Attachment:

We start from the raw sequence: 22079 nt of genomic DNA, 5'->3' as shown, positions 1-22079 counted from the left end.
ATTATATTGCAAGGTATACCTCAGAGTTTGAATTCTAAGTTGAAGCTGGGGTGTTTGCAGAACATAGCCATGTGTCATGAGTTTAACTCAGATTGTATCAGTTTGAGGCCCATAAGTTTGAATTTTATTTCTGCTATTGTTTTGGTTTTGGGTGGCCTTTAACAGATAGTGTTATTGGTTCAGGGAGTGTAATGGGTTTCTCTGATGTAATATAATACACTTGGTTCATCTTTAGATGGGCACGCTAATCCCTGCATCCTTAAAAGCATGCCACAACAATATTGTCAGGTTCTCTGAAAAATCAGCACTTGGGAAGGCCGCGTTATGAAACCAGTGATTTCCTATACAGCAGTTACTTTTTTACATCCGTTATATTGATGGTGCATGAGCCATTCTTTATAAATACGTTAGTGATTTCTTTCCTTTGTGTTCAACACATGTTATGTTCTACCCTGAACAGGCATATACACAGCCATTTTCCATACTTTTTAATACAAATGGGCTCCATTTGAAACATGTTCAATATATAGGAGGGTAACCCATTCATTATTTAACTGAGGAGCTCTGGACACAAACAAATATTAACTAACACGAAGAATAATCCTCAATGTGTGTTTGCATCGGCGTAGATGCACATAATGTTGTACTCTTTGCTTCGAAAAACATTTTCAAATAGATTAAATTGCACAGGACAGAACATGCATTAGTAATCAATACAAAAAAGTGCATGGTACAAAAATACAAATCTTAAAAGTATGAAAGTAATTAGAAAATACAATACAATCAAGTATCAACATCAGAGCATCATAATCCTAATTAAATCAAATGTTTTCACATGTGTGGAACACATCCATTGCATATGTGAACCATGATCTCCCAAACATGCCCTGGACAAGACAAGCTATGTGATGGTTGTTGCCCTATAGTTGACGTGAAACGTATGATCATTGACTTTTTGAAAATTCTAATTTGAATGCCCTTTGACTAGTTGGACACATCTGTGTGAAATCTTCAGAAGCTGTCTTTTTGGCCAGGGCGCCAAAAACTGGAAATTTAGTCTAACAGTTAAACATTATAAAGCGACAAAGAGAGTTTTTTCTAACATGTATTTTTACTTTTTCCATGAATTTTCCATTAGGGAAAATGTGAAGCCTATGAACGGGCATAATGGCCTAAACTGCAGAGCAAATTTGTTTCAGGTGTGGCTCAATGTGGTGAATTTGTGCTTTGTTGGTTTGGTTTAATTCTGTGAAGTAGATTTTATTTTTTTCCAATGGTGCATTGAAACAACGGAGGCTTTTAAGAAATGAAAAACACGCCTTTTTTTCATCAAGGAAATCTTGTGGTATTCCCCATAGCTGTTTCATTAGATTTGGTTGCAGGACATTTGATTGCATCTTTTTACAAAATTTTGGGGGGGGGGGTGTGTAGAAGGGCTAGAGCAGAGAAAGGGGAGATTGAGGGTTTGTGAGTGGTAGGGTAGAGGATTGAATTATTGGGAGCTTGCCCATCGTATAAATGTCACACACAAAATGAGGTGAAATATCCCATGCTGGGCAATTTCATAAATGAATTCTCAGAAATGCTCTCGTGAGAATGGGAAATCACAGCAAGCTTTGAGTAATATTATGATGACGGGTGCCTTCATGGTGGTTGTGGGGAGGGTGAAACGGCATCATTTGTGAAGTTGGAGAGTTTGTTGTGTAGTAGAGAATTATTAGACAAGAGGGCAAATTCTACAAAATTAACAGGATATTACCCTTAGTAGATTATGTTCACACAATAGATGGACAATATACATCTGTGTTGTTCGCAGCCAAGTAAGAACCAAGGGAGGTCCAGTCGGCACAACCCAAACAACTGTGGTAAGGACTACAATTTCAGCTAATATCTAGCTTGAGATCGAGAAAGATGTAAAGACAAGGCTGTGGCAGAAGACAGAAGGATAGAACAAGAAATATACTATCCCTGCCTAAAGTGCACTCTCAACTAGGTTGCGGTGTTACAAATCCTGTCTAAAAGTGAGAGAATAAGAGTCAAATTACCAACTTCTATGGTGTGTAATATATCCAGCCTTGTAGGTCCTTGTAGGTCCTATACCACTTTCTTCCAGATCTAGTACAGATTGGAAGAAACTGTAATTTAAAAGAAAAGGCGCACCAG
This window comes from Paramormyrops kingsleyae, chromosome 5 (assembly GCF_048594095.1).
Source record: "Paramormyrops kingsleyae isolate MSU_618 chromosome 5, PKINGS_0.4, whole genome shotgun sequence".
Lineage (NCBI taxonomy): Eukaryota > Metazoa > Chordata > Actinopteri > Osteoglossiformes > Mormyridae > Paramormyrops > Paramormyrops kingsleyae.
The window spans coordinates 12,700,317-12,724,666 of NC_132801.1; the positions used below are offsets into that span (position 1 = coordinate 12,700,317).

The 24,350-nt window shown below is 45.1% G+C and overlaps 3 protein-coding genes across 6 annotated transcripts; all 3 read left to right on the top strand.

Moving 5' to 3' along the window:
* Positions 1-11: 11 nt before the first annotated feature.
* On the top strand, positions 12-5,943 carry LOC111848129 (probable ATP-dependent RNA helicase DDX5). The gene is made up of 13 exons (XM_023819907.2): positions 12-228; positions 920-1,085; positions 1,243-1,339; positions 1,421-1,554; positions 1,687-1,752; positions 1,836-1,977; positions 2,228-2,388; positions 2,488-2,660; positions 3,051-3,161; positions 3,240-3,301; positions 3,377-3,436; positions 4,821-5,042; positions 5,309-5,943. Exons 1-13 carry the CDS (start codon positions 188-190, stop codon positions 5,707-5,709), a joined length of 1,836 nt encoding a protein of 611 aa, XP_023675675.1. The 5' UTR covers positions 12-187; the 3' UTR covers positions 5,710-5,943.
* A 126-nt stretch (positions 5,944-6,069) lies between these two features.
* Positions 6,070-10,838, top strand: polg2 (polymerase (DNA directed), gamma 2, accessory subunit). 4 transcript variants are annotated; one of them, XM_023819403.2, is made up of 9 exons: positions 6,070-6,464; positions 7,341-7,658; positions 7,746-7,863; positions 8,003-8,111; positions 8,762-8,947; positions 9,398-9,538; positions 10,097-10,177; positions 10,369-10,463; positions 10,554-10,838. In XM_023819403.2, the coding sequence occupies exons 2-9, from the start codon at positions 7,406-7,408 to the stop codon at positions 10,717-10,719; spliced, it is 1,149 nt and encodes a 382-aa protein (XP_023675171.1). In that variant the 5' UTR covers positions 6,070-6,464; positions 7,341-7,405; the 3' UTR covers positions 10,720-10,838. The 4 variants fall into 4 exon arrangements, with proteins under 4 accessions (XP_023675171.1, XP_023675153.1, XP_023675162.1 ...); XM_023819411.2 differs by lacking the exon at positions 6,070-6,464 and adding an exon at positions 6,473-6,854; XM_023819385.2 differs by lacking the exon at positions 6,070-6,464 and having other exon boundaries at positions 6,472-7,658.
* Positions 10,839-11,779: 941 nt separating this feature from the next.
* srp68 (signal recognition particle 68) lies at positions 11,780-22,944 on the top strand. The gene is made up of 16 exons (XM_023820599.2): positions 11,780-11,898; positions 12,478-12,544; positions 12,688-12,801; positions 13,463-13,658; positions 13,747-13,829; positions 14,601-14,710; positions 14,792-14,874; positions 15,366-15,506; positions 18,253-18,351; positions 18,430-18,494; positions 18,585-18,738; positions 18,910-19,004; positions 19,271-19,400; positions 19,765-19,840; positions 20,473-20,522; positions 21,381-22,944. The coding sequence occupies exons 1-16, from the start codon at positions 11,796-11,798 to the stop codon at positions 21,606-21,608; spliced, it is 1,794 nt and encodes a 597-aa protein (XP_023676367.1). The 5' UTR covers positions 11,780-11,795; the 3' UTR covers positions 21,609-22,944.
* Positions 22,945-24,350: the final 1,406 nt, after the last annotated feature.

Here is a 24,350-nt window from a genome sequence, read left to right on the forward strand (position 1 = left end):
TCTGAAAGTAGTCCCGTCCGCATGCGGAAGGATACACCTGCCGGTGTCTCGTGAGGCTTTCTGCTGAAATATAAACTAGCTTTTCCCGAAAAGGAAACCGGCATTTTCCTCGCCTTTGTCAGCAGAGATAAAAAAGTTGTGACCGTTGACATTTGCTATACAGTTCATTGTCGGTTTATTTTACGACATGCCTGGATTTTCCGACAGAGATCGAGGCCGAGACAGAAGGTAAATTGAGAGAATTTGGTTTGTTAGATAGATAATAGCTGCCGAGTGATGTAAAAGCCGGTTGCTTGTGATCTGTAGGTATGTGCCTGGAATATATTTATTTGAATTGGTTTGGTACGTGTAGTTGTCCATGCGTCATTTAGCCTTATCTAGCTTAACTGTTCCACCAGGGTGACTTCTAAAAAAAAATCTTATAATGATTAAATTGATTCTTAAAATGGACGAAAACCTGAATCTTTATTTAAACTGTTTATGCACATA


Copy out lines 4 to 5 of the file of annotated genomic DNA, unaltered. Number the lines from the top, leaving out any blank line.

Source record: "Paramormyrops kingsleyae isolate MSU_618 chromosome 5, PKINGS_0.4, whole genome shotgun sequence".
Lineage (NCBI taxonomy): Eukaryota > Metazoa > Chordata > Actinopteri > Osteoglossiformes > Mormyridae > Paramormyrops > Paramormyrops kingsleyae.